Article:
Taking Calculated Risks
When Stewart was assessing her career next-step options prior to launching Zuri, “I had to make a decision if I just wanted to make a lateral move and be safe, or take the risk and start my own agency. I knew I could always go back and work for someone else if I needed to, but took the chance on building my own company,” she recalls. And while she felt external circumstances “dictated the timing to me, and pushed me to do it when I was letting fear block my path,” she is grateful that she had the courage to take the leap, and managed her fear of the unknown by setting reasonable goals and creating a fall-back plan. “When I started Zuri NY, I said I would give it two years, and if it wasn’t successful, then we would stick to LA. Financially it wasn’t a huge risk, so I felt that it was meant to be. Fortunately, it has gone extremely well.”
The Preservation of Privacy
Though it’s difficult to get Stewart to talk about herself, the one thing she readily opens up about is…privacy. And her commitment to preserving her own. “My business life and my personal life are pretty separate, and I try to keep it that way. Because of the amount of interactions (I have) with many people, all with an opinion and judgment, I have learned the hard way to keep my private life private.” Creating separation between a professional and personal life can help to make the personal side all the more of an oasis — especially when you need it most – and spare your personal life from being impacted at the professional level, or vice versa.
We all hear about confidence, confidence, confidence. But oftentimes, people take that confidence too far and plunge deeper into the ugly world of arrogance. What’s the line between the two? “People who aren’t over the top or trying too hard can become arrogant. Confidence is silent. You don’t need to be out there telling everyone how great you are if you have inner confidence. Quiet confidence,” says Stewart.
She’s quick to follow up about the tie between confidence and real beauty. “The most attractive people to me are nowhere near models. They carry themselves well without being too serious; people who have an openness to them, eye contact and a smile,” she says, “not perfectly manicured nails and hair or designer handbags. Maybe that’s why I enjoy working with kids – they are people in their raw form.”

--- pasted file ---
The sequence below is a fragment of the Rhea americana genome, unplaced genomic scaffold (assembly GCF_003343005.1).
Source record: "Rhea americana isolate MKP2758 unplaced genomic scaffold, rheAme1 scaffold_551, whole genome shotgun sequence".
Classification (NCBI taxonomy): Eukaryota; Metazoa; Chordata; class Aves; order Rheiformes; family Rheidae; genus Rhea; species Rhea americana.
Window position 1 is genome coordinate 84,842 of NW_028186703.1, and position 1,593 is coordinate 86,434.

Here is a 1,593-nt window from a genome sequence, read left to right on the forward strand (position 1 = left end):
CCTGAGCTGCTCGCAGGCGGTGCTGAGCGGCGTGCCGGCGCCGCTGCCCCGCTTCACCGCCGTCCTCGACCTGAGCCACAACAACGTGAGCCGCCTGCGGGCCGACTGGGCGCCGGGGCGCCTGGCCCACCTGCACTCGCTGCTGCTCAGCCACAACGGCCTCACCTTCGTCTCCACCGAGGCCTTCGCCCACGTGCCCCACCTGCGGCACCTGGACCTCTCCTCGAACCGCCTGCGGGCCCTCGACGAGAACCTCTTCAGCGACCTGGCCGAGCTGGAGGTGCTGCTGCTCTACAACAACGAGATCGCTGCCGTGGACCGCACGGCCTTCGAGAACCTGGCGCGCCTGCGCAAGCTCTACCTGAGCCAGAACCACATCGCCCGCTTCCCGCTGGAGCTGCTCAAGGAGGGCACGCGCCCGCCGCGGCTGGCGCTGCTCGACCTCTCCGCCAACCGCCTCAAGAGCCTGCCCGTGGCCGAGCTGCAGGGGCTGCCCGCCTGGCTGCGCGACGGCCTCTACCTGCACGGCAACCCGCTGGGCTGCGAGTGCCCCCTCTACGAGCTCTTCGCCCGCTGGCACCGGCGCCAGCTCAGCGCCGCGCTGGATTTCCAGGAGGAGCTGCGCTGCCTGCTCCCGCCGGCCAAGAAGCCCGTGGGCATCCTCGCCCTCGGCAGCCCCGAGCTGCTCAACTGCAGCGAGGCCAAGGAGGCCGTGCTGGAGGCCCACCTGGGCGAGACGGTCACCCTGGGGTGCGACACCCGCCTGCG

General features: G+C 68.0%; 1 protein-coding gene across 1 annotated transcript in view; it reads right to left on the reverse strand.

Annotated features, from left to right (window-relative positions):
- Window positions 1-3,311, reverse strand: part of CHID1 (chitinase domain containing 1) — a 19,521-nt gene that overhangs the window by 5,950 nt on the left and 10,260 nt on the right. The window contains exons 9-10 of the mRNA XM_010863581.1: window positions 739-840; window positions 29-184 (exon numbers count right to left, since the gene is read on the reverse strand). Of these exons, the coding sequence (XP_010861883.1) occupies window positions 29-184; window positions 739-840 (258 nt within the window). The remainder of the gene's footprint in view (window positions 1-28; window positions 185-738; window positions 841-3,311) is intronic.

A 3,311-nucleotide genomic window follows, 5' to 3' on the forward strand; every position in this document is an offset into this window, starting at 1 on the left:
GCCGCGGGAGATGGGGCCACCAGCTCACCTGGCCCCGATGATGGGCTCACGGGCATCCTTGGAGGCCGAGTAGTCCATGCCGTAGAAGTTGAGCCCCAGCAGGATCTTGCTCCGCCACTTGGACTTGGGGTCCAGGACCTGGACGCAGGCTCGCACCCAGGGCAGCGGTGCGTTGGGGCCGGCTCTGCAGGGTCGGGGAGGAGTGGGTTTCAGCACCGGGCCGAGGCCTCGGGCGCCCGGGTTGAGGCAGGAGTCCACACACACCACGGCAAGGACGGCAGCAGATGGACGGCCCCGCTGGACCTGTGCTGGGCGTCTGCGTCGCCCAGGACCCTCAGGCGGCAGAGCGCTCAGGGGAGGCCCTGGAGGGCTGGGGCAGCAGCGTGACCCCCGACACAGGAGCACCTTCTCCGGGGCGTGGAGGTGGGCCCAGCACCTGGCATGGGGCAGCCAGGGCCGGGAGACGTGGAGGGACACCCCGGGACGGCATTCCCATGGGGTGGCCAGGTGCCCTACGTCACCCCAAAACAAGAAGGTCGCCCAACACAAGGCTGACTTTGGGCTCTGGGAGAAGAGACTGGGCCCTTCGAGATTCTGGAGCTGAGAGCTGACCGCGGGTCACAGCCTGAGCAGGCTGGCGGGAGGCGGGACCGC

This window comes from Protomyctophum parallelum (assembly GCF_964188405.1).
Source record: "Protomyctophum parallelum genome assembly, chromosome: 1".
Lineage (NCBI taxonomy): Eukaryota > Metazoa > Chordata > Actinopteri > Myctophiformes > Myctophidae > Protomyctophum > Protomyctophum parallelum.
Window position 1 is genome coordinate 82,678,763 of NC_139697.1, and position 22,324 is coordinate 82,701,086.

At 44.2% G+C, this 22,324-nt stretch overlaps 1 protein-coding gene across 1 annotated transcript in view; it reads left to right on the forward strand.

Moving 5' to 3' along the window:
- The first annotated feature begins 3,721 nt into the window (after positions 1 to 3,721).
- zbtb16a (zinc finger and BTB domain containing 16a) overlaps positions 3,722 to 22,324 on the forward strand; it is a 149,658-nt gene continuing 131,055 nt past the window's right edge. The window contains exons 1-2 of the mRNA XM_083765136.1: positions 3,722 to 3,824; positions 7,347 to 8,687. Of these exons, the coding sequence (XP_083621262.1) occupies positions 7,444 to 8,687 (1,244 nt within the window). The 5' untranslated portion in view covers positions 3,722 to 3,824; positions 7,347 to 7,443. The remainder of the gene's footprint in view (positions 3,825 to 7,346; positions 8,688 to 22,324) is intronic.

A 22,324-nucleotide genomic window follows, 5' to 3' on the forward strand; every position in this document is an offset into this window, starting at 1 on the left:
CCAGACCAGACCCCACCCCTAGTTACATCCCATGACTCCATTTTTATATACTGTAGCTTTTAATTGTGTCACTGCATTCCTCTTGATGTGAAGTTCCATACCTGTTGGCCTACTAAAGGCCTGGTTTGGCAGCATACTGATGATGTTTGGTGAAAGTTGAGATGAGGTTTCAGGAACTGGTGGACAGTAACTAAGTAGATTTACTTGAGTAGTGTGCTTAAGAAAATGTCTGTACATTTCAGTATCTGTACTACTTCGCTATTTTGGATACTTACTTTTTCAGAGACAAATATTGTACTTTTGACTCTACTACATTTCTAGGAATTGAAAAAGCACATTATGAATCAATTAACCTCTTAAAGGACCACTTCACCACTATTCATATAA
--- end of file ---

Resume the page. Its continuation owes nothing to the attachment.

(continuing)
More Than How You Look On The ‘Book’
A big contributor to those inflated egos? Look no further than Facebook or YouTube. An 800+ friend roster or a cute selfie with loads of “likes” does not make a star. “This is a problem we’re dealing with a lot right now, because of the rise of social media. Everyone thinks they can be ‘famous,’” she explains. Fortunately, perhaps because of some perceived and growing anti-social media sentiment, she is optimistic that can shift. “I’m seeing a transition back to more humility.”
It’s also important to remember that online profiles aren’t as private as we may want to believe. As we’ve so often heard, employers (and potential employers) are definitely checking out your online profile, so make sure it’s an accurate reflection of yourself. “You need to be careful about what you put out there, because anything you put out there, people are going to judge in some way, shape or form, so make sure that it’s good,” she warns.
One of the links that ties so many successful people together is the ongoing pursuit of knowledge and self-improvement. For Stewart, reading – and re-reading – Brené Brown’s Daring Greatly: How The Courage to be Vulnerable Transforms the Way We Live, Love, Parent and Lead has provided ongoing insight for her. “I think that what I have gotten from reading Brené Brown’s books is just about being as vulnerable as possible in how I live. Being as authentic of a human being as possible is a constant yearning for me: to live my true life, not what society expects.”21